6. Image 3Image 4Behaviour Punch Cards. I know that lots of people are using Classdojo but I am still happy with my regular ol’ punch cards 🙂 I have had so much hardship with school laptops in the past few years, not to mention the endless wait for replacement bulbs for interactive whiteboard!  What would happen to my classroom management if I couldn’t access the programme?!For this reason I prefer my classroom management to be based on cardboard and a puncher.I use the Behaviour Punch Cards along side “smiley’s” and “frowney’s” for a whole class programme. It sounds kinda complicated but I assure you it isn’t. Perhaps it could be another post?! Anyway, I always feel for the “good kids”, you know the one for are always doing their best and keeping the rules, what is the gain for them? Poor behaviour by other class members can mean that they miss out. What’s the advantage to being perpetually good when  it’s only the “chatty” kids gets a prize for not talking!!!If you remain on “Happy Frog” in my classroom you are entitled to get your card punched at the end of each school day. Once you earn 20 punches you get to choose one of the prizes listed on my Prize menu. This is additional to any Golden Time etc. earned by the class. This is an individual prize that each child earns for himself/herself.The great thing about it is “eventually” everyone reaches 20. Even the “chatty” kid.  The closer they get to 20 the more motivated they are to get their card punched.

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All you need is coloured card, a Sharpie to write their names and a puncher. It’s a single hole puncher that you need to purchase and they are not very expensive. I found on online for 4euro. I think that I bought me in Tesco? Not expensive at any rate.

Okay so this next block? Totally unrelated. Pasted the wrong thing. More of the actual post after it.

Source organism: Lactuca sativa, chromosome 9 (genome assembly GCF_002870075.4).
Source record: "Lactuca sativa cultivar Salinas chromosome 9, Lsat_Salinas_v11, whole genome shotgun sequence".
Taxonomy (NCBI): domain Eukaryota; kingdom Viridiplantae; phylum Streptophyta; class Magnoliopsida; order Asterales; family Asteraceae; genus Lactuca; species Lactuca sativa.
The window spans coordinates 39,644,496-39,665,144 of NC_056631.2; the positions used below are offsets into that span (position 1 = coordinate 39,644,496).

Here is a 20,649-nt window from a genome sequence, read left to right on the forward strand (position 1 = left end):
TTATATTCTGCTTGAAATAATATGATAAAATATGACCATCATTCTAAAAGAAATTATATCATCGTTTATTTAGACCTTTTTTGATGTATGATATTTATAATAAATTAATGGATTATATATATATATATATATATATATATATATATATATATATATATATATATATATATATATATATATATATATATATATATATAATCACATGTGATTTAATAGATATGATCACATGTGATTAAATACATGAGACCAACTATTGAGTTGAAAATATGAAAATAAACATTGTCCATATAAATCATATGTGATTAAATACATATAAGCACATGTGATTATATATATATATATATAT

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“Google” the  phrase ” free behavior punch car printables” to find lots of versions for download. Notice that I it is the American spelling of “behavior” rather than “behaviour” that I used. If you are having any difficulties send me an email. I have one saved but I don’t know the original source 🙂

I hope that you found my Top 5 Teacher Resources useful. The total cost of my top 5 Teacher resources is 60.63 Euro. I know that they are so much more valuable than that to me. There is not one of these items that I could last a week without, perhaps even a day! Regardless of whether you teach Junior Infants, Senior Infants or even 1st class all of these items will be useful and worthwhile purchases. They are also all very small and portable for those of you who are working as substitute teachers.

I feel another ” Top 5 Teacher Resources” will be blogged about very soon. Thanks to Aishlin for requesting this. Keep your requests and comments coming. What would make it into your Top 5? Leave a comment below or on my Facebook Page.

Have fun,

Miss Mernagh 🙂

Oral Language Resources that I use and love

I have had some questions about the Oral Language Schemes that I use so I thought that I would put together a small post about it. I just love, love, love getting comments and questions from you all. It is great to be able to blog about things that you are interested in and have questions about so keep them coming!

Here are the 4  Oral Language resources that I use and love, especially the last two!!:

  • Chatterbox 1, EDCO
  • Now You’re Talking, CJ Fallons
  • Talking Tables Chatter Box Kids Trivia, Talking Tables
  • Prim-Ed Listening Comprehension (Lower)

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Here is a peak inside of “Now you’re talking” by CJ Fallon:

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It is very nicely laid out and very user friendly. The objectives are very clearly marked and there are lots of ideas in each section. The downside is that lots of the book refers to the Starways Characters and Posters from their old reading scheme. I still have most of the posters so it’s not too much of hassle to use. Still, it’s a great resources and I am happy to continue using it.